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5 failed football managers of 2014

May 28, 2014 09:14 IST

5 failed football managers of 2014

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In the first of a two-part series we focused on coaches who made an impact in the just-concluded football season.

The concluding part is all about those who belied expectations and failed to deliver.

- Also read: 5 managers crowned champions at first attempt

David Moyes (Manchester United)

He was consistent with Everton, helping the Merseyside club to a top-six finish in his nine years in charge.

When Sir Alex Ferguson decided to call it a day, he suggested the fellow-Scot as his replacement. David Moyes made a good start, winning the Community Shield. But that was just about it.

What followed was the worst period in recent Manchester United history.

The club finished a lowly seventh, their worst ever finish in the Premier League era, thereby failing to qualify for Europe for the first time in almost two decades.

More importantly, they ceded their Premier League title with ease, losing a whopping 12 games in the process.

The club owners became impatient and Moyes was fired with four games left to play.

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Image: Former Manchester United manager David Moyes.
Photographs: Stefan Wermuth/Reuters

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Martino took the responsibility for Barca's failure

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Gerardo 'Tata' Martino (Barcelona)

Tata Martino was a surprise appointment.

He did win the Clausura title with Newell's Old Boys last season, but there were question marks about his pedigree to handle affairs at a big club like Barca.

It began well, with the Blaugrana winning the Spanish Super Copa, thanks to Neymar's vital away goal.

And the Catalan club also remained in the La Liga battle till the last match, winning both the Clasicos (vs Real Madrid).

More importantly, they failed to win in six attempts against eventual champions Atletico Madrid, the Rojiblancos also being responsible for Barca's exit from Europe. 

With no major trophy to show for his effort, Martino took the blame on himself and put down his papers.

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Image: Former Barcelona coach Gerardo Martino
Photographs: Stefan Wermuth/Reuters

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Villas-Boas went wrong with his selections

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Andre Villas-Boas (Tottenham/Zenit)

Technically, it should be Andre Villas-Boas's second season with Tottenham Hotspur and first with Zenit St Peterseburg.

Doesn't matter, though. The Portuguese failed to deliver on both counts.

The 37-year-old's failure at White Hart Lane is easier to explain.

The club owner, having benefitted from the sale of Gareth Bale (85.3 million pounds) to Ral Madrid, had made ample funds available for Villas-Boas.

It is just that the Portuguese manager went wrong with his selections. Huge amounts were spent on acquiring players like Roberto Soldado, Erik Lamela, Nacer Chadli, Etienne Capoue and Vlad Chiriches. All of them failed to make an impact.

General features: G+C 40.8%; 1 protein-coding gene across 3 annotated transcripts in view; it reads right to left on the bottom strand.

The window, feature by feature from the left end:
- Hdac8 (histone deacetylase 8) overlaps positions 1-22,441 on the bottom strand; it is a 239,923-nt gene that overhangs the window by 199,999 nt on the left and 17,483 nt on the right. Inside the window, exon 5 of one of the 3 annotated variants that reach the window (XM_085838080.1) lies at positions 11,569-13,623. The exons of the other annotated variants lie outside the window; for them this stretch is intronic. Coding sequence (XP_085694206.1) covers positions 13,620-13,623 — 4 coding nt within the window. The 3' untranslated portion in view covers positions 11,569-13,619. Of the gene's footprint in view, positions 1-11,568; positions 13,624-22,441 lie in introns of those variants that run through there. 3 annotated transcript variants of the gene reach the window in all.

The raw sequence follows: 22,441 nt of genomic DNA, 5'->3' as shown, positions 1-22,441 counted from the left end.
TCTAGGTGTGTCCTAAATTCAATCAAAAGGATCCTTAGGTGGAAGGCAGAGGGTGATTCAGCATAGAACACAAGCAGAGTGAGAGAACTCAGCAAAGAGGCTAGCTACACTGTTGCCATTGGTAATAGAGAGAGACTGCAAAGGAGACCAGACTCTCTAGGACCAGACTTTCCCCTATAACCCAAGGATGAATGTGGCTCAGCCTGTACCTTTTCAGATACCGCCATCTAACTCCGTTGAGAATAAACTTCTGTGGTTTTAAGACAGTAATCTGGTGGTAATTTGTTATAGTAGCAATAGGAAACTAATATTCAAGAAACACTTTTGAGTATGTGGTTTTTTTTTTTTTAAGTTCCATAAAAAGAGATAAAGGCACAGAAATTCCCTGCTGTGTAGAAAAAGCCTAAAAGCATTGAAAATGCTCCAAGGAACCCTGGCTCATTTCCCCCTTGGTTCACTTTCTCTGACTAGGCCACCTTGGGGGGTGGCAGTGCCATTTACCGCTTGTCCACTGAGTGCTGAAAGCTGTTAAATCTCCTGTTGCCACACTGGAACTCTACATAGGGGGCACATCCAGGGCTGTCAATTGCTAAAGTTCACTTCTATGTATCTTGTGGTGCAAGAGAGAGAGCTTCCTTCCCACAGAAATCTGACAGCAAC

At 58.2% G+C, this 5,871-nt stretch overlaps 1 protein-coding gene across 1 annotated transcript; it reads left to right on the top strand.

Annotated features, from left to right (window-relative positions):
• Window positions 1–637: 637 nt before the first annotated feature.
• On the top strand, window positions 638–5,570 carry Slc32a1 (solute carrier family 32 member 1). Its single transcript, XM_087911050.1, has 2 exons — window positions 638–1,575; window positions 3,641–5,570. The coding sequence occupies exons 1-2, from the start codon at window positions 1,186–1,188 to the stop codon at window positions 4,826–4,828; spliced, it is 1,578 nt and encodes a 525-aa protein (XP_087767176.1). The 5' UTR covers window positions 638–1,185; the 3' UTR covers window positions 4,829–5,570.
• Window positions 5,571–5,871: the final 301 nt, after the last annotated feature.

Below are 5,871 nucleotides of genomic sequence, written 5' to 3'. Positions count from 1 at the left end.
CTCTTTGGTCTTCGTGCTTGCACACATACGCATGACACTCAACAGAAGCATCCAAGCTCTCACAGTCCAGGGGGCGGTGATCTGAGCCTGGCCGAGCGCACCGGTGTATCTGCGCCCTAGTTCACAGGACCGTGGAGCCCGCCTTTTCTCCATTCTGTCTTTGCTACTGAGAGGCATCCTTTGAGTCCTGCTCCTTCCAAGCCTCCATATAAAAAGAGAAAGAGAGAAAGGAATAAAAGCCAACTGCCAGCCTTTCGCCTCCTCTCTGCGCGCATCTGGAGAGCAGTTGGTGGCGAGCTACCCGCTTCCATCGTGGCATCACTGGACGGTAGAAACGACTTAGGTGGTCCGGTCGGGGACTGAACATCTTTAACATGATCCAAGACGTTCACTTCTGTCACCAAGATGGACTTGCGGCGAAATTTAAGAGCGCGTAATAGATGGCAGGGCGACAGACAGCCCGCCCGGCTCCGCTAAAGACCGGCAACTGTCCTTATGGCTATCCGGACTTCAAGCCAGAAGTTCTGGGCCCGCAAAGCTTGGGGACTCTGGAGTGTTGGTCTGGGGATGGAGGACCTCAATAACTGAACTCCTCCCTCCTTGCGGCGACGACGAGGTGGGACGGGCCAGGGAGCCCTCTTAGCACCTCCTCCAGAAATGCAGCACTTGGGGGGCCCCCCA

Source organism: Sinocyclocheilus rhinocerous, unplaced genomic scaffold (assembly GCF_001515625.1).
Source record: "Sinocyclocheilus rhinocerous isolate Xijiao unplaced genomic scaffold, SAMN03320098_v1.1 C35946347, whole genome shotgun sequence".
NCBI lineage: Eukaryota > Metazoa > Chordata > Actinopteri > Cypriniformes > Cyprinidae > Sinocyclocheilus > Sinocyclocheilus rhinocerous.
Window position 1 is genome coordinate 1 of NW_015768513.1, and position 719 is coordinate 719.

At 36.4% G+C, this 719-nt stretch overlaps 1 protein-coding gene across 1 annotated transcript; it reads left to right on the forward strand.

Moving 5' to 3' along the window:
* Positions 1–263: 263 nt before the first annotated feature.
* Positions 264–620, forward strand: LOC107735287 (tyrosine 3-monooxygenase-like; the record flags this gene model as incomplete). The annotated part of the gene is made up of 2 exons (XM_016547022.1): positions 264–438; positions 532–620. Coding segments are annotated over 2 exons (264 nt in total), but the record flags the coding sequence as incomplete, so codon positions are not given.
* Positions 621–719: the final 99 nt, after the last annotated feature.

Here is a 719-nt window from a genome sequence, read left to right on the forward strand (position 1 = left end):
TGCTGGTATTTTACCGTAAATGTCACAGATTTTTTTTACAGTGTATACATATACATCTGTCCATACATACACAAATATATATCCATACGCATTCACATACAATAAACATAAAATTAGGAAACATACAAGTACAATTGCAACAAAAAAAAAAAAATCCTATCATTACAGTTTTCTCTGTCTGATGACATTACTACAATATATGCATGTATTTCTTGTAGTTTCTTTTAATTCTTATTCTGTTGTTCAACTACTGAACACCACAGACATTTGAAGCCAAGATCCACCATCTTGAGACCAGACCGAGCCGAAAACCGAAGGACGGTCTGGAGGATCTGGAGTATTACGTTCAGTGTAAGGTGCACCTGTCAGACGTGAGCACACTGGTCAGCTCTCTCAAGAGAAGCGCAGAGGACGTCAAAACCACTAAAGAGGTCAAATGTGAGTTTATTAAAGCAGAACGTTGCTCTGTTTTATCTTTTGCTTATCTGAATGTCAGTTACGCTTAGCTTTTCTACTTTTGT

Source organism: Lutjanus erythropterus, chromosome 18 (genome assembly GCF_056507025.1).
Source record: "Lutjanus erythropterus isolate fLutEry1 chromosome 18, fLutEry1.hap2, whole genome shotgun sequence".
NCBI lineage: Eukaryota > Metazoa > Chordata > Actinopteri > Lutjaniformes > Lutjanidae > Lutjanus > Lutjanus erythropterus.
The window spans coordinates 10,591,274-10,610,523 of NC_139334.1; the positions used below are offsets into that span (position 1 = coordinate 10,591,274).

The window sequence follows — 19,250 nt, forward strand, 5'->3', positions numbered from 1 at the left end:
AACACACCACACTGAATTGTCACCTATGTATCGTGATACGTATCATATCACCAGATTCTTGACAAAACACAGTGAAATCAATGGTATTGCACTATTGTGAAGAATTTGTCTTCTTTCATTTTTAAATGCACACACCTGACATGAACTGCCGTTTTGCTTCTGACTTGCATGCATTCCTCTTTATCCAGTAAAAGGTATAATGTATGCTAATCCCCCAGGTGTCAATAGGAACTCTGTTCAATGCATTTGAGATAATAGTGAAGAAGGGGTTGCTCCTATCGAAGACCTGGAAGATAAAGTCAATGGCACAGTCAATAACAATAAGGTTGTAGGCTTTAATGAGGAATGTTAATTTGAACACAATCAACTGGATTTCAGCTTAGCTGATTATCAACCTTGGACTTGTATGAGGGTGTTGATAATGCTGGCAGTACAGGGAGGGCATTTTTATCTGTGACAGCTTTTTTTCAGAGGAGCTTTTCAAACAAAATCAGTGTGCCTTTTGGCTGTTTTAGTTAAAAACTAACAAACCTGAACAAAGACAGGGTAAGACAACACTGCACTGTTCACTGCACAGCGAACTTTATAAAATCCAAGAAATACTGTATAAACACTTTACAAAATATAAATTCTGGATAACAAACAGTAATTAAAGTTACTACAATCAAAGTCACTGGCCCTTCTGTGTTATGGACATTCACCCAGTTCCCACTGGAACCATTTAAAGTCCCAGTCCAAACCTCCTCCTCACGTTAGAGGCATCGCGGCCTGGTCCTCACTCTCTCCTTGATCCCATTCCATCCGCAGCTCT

Only Christian Eriksen and Paulinho did. Not enough for Villas-Boas to save his job.

He was Russia-bound soon after, replacing Luciano Spalletti in Zenit.

However, despite regaining the lead, the St Petersburg club failed to seal the title.

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Image: Andre Villas-Boas
Photographs: Dylan Martinez/Reuters

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Mazzarri failed to inspire Inter

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Walter Mazzarri (Inter Milan)

The fact that he led Napoli to the Coppa Italia title in 2012 and a second place in the Serie A in the next season helped convince Inter Milan to appoint Walter Mazzarri as their new manager.

He was officially appointed in May last year, after Andrea Stramaccioni was dismissed after a poor show in the previous season.

Did Mazzarri succeed at San Siro?

If qualification for Europe was Inter's sole aim for the season, then the answer is an affirmative. The Nerazzurri finished fifth in the league to qualify for next season's Europa League.

However, if Inter wanted to challenge for the Scudetto, then the answer is a negative. Mazzarri's side was never in the title chase and it is tough to say if the 52-year-old has managed to convince new owner Erick Thohir about his methods.

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Image: Inter Milan's coach Walter Mazzarri
Photographs: Max Rossi/Reuters

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Di Canio failed to deliver despite 14 acquistions

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Paolo Di Canio (Sunderland)

Paolo Di Canio was successful in his initial objective: helping Sunderland stay in the top flight at the end of the 2012-13 season.

The satisfied club owners sanctioned the signing of as many as 14 new players.

It wasn't enough, though. Sunderland won just three of Di Canio's 13 games in charge and had to battle relegation again.

The Italian was sacked in September, after just six months in charge, and his replacement, Gus Poyet, managed to stave off relegation.


Image: Paolo Di Canio
Photographs: Eddie Keogh/Reuters

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